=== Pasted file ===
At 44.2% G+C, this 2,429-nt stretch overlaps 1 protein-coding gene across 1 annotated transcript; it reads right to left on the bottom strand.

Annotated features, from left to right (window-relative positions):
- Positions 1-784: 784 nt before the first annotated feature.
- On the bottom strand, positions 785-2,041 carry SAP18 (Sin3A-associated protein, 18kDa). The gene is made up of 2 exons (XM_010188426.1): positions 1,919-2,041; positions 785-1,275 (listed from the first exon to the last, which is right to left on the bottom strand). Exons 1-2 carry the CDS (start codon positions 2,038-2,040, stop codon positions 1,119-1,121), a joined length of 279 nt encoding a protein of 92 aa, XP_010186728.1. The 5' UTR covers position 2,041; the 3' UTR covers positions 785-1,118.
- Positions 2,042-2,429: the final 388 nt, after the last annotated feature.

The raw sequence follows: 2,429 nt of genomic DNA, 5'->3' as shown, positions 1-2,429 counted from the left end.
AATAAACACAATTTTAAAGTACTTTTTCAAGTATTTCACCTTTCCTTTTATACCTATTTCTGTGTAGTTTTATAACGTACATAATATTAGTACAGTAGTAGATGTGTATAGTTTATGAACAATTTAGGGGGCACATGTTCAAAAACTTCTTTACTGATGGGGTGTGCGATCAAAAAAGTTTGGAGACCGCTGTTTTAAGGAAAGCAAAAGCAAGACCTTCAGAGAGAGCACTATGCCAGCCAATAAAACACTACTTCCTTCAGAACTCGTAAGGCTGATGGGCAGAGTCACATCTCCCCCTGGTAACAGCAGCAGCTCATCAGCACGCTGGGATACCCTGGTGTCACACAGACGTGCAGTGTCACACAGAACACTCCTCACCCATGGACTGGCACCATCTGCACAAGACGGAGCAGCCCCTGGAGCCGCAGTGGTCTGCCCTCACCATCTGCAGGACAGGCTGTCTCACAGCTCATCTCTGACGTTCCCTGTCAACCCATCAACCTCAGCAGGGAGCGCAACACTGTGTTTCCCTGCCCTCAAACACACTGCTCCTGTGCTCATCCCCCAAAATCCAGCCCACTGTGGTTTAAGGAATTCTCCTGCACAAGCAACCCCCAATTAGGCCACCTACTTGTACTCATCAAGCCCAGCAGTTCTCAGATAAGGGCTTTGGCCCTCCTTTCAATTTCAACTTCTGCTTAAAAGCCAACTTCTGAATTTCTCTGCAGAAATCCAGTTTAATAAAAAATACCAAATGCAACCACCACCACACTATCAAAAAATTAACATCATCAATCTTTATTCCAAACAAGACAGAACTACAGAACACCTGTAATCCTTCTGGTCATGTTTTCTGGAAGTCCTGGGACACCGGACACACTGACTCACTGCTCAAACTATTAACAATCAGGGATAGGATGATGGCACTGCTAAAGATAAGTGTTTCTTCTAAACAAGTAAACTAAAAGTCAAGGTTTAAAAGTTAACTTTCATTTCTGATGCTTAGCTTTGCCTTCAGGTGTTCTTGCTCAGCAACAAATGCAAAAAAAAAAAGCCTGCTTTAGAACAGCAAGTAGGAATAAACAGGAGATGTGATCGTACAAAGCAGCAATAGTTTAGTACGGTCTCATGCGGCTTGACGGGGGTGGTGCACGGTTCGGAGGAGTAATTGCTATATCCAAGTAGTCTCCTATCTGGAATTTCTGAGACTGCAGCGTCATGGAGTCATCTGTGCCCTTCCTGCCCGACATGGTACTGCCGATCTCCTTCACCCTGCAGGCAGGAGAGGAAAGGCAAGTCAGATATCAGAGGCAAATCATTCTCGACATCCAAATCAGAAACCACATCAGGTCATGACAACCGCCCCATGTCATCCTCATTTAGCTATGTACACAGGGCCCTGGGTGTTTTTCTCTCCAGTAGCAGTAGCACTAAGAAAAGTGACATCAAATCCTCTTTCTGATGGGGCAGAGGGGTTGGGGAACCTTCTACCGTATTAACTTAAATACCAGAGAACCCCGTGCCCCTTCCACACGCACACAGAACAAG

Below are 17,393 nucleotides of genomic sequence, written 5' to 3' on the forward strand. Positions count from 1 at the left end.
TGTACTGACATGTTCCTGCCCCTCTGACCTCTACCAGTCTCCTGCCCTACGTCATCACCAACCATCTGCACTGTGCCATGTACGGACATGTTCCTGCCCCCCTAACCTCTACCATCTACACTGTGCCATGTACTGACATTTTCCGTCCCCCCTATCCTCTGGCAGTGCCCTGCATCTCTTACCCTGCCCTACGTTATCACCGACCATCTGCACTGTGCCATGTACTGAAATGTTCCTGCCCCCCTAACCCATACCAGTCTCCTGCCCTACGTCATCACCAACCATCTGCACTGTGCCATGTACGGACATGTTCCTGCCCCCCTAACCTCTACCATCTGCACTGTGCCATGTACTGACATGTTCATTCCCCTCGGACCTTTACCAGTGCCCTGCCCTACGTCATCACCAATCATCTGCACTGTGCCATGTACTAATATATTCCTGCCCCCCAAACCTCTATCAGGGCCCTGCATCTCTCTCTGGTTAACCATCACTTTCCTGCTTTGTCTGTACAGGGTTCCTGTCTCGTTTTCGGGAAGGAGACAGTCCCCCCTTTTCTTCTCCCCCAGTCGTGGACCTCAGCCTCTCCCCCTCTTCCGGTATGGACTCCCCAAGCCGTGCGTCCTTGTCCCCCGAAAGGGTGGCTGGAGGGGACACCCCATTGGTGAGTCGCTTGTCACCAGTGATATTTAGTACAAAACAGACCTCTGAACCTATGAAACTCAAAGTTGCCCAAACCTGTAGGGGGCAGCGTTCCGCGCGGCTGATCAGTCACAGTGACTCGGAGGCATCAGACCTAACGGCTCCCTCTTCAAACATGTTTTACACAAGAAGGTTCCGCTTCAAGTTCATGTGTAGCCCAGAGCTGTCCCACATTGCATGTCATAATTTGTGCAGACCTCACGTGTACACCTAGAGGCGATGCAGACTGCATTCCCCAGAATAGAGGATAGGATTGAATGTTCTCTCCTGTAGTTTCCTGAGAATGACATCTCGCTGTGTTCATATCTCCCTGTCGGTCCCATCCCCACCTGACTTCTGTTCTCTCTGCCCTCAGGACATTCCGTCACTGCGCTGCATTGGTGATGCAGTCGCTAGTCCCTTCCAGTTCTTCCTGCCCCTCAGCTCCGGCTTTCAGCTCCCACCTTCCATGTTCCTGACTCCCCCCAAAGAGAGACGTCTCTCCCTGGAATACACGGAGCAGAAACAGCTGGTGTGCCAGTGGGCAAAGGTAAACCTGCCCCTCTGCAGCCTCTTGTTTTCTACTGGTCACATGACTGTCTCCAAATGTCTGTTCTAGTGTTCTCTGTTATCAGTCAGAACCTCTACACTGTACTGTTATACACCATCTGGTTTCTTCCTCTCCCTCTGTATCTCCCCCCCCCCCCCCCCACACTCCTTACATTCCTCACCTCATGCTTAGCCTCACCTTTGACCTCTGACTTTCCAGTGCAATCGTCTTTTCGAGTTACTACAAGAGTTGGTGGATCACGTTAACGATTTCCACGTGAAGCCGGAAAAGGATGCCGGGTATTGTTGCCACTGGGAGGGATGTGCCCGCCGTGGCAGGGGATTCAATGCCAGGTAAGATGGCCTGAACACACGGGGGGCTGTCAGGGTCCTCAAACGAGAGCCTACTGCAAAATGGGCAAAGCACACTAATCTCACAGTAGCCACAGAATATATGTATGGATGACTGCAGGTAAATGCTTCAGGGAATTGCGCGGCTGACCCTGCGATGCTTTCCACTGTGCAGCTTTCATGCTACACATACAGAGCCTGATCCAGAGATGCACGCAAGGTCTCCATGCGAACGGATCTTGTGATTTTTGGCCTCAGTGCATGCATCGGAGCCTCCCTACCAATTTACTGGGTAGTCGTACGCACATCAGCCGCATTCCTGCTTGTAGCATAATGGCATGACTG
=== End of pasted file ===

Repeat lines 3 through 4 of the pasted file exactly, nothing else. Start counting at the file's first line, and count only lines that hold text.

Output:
- Positions 1-784: 784 nt before the first annotated feature.
- On the bottom strand, positions 785-2,041 carry SAP18 (Sin3A-associated protein, 18kDa). The gene is made up of 2 exons (XM_010188426.1): positions 1,919-2,041; positions 785-1,275 (listed from the first exon to the last, which is right to left on the bottom strand). Exons 1-2 carry the CDS (start codon positions 2,038-2,040, stop codon positions 1,119-1,121), a joined length of 279 nt encoding a protein of 92 aa, XP_010186728.1. The 5' UTR covers position 2,041; the 3' UTR covers positions 785-1,118.